The well 14 is completed by multiple nipple sections 22,24 which are connected by a threaded union T in flow communication by flow conductors 26,28. The flow conductor 28 is suspended from a retrievable packer 30 which is releasably set in engagement against the bore of the lowermost casing 20. The retrievable production packer 30 includes a mandrel 32 having a longitudinal production bore 34 for conveying formation fluid to the surface. The packer mandrel bore is coupled in fluid communication with a string of 3 1/2 inch production tubing 36 by a full bore landing nipple 38. Production flow through the production tubing string 36 is controlled by a tubing retrievable safety valve 40.
Before the production tubing 36 is installed in the full bore landing nipple 38, a work string is coupled to the landing nipple and a predetermined volume of cement is pumped through the packer bore, the flow conductors 26,28 and the production nipples 22,24. The annulus surrounding the suspended flow conductors and production nipples is filled with a cement deposit 42 which prevents vertical flow of formation fluid between the hydrocarbon formation 10 and the hydrocarbon formation 12. A seal plug is introduced into the bore of the work string to separate the cement from the displacing fluid and to wipe the cement from the packer bore, the flow conductor bores and the nipple bores as the cement is displaced out of the tubing and into the surrounding annular space.
After the seal plug has been removed and the production bores have been cleared of debris, a perforating gun 44 is positioned within the bore of each nipple. The perforating gun 44 is suspended and run into the well on a tubing string. Preferably, the tubing string is a length of coil tubing having a firing line inside. The perforating gun assembly 44 is equipped with a mandrel 46 which includes an array of explosive, jet-type perforating charges 48. The perforating gun 44 is coupled to the flow conductor 28 by a locator sub 50.
Upon detonation, each explosive charge 48 produces a high temperature, high pressure plasma jet 52 which penetrates the sidewall of the nipple 22, the protective cement layer 42 and the surrounding formation 12. The high temperature, high pressure plasma jet 52 penetrates the metal sidewall of the nipple, thus producing a clean perforation 54 through the surrounding concrete layer and earth formation. Preferably, the shoot is performed with the well in an underbalanced pressure condition relative to the surrounding formation. With a sufficiently high pressure differential, the pressure surge from the surrounding formation will break up any compacted material and sweep it back in the well bore where it will be flowed to the surface. As compacted fragments are swept away, the nipple sidewall perforations 54 are cleaned and cleared for maximum inflow. After the perforating gun 44 is removed from the well, the well is then ready for immediate production.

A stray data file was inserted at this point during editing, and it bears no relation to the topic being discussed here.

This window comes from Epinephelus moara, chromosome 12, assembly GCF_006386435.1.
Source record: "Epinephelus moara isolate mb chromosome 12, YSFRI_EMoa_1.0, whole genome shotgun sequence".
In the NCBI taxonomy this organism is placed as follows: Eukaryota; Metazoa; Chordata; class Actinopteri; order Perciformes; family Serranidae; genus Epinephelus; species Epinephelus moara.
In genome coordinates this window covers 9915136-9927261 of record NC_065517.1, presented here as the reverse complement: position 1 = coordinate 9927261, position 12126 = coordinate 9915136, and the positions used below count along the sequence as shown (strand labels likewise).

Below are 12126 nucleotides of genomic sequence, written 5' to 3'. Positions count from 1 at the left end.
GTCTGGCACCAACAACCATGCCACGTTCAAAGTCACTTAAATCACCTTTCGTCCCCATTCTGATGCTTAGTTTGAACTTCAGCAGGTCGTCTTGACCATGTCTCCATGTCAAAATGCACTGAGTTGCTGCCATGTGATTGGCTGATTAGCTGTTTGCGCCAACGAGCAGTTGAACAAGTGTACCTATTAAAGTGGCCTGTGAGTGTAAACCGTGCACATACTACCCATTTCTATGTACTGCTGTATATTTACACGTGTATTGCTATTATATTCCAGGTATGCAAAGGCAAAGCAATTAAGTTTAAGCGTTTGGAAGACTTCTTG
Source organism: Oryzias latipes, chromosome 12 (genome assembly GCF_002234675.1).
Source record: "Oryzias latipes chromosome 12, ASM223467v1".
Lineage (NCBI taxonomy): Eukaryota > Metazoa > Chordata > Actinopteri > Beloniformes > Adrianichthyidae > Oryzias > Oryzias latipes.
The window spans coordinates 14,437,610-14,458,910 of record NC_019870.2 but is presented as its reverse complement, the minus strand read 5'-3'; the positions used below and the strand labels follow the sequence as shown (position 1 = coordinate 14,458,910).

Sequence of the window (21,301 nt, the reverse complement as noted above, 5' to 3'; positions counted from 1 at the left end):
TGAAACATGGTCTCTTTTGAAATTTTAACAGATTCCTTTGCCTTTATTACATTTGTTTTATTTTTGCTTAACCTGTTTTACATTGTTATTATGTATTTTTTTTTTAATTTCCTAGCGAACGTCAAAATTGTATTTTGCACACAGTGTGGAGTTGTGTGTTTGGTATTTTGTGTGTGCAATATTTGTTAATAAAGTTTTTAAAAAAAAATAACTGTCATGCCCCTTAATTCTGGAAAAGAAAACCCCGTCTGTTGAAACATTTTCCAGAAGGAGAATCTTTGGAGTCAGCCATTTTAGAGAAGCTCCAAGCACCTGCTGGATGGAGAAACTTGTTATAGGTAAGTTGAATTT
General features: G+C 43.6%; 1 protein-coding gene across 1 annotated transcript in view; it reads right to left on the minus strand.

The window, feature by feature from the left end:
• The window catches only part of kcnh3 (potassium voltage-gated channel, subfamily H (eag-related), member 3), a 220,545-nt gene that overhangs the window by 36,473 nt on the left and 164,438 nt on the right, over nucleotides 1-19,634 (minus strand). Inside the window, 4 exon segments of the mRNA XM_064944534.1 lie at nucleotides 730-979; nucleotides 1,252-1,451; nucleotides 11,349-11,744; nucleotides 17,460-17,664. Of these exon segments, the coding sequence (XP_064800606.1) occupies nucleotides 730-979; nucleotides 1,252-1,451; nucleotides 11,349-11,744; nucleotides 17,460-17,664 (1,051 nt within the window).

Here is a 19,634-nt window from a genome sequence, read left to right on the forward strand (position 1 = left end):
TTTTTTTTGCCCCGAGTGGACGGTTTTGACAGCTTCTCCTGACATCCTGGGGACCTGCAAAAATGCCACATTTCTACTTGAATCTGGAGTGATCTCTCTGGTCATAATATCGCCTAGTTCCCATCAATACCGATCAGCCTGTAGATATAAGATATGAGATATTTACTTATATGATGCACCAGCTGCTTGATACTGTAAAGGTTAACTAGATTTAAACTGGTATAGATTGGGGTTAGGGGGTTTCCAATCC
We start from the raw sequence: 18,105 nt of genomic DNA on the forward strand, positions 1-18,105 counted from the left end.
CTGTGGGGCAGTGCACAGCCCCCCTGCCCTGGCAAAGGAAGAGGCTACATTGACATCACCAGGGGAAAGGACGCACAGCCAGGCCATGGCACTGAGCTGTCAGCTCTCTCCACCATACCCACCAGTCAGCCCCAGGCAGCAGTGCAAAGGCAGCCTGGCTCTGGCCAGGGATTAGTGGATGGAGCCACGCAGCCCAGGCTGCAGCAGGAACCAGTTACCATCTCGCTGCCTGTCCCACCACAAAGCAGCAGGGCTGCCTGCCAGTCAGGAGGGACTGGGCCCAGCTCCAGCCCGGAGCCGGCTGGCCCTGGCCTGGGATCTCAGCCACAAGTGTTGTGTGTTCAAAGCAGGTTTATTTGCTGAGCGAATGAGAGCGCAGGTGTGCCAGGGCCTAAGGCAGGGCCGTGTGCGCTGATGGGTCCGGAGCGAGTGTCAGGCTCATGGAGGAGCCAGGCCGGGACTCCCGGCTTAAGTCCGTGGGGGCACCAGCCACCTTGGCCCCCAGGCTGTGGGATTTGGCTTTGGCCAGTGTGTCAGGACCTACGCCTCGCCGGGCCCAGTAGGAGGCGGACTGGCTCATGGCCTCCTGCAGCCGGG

Referring now to FIGS. 3 and 4, the production nipple 22 includes a tubular mandrel 58 which includes first and second longitudinally spaced sidewall sections 58A,58B. According to one aspect of the present invention, one of the mandrel sidewall sections, in this instance section 58A, is dedicated for perforation by a perforating gun, and is characterized by a lower resistance to perforation in response to the explosive force of a shaped charge as compared to the perforation resistance of the other sidewall section 58B. The differential resistance to perforation is obtained, according to one aspect of the present invention, by forming the dedicated sidewall section 58A with a reduced radial thickness as compared to the sidewall thickness of the nipple section 58B.
The mandrel section 58B is intersected by a longitudinal production bore 60, and the dedicated sidewall section 58A is intersected by a longitudinal counterbore 62 which extends along the length of the dedicated sidewall section 58A. According to this arrangement, the main production bore 60 is enlarged by the counterbore 62 along the length of the dedicated sidewall section. The radial thickness of the dedicated sidewall section 58A is reduced substantially with respect to the thickness of the nipple sidewall section 58B, as shown in FIG. 4o In those installations where the nipples support very little hang weight, the radial thickness of the dedicated sidewall section 58A can be reduced substantially relative to the thickness of the nipple sidewall section 58B.
According to another aspect of the present invention, an isolation sleeve 64 is incorporated within the production nipple 22 for the purpose of selectively isolating a particular production zone at any time during the life of the well. That is, the isolation sleeve 64 is shifted to a non-Interfering position, as shown in FIG. 2, in which the dedicated sidewall section 58A is exposed to the perforating gun 44. The isolation sleeve 64 is also movable to a closed position, as shown in FIG. 4, in which the perforated, dedicated sidewall section is sealed for the purpose of isolating the zone which may be producing an excessive amount of gas or water.